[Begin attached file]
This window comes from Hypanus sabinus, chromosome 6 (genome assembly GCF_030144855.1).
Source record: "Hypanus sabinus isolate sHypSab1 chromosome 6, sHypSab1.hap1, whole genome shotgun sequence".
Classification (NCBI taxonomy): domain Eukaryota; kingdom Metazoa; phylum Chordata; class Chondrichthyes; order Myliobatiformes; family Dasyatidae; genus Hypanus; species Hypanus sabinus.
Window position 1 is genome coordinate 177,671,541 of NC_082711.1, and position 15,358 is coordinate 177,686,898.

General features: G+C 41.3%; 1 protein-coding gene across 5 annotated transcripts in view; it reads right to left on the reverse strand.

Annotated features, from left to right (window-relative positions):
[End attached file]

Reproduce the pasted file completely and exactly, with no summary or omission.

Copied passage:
This window comes from Hypanus sabinus, chromosome 6 (genome assembly GCF_030144855.1).
Source record: "Hypanus sabinus isolate sHypSab1 chromosome 6, sHypSab1.hap1, whole genome shotgun sequence".
Classification (NCBI taxonomy): domain Eukaryota; kingdom Metazoa; phylum Chordata; class Chondrichthyes; order Myliobatiformes; family Dasyatidae; genus Hypanus; species Hypanus sabinus.
Window position 1 is genome coordinate 177,671,541 of NC_082711.1, and position 15,358 is coordinate 177,686,898.

General features: G+C 41.3%; 1 protein-coding gene across 5 annotated transcripts in view; it reads right to left on the reverse strand.

Annotated features, from left to right (window-relative positions):